For nearly 30 years, psychologists have relied almost exclusively on child abuse and neglect reporting statutes to understand the legal duty to report child maltreatment. Although these statutes go far in delineating the contours of reporting requirements, mandated reporters may further their understandings of their duties through knowledge of judicial interpretation of these statutes. Accordingly, this article reviews the liability provisions found in the 50 states' child abuse and neglect reporting statutes and summarizes relevant court findings. Courts seem motivated by 2 key considerations, namely, that statutes should be interpreted broadly and that states' interests in such reporting is compelling. These opinions offer practical guidance as well as information relevant to the debate on how these reporting statutes should be reformed.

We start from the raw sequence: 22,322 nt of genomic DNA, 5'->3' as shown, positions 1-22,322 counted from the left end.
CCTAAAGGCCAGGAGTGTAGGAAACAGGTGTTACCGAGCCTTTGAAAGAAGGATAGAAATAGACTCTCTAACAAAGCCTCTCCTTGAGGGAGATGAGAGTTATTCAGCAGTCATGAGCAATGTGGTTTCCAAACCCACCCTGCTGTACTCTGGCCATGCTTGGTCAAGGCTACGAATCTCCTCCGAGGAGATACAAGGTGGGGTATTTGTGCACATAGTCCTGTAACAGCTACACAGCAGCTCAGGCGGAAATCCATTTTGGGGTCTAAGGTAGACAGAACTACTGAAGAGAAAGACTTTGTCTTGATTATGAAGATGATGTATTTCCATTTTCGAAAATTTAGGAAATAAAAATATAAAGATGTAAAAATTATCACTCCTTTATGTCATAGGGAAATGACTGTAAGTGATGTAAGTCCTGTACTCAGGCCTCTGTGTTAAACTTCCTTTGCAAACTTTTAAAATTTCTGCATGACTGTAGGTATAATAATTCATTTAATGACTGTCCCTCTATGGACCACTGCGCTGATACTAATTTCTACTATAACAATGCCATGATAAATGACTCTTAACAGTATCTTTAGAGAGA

Available at: http://works.bepress.com/laura_guy/20/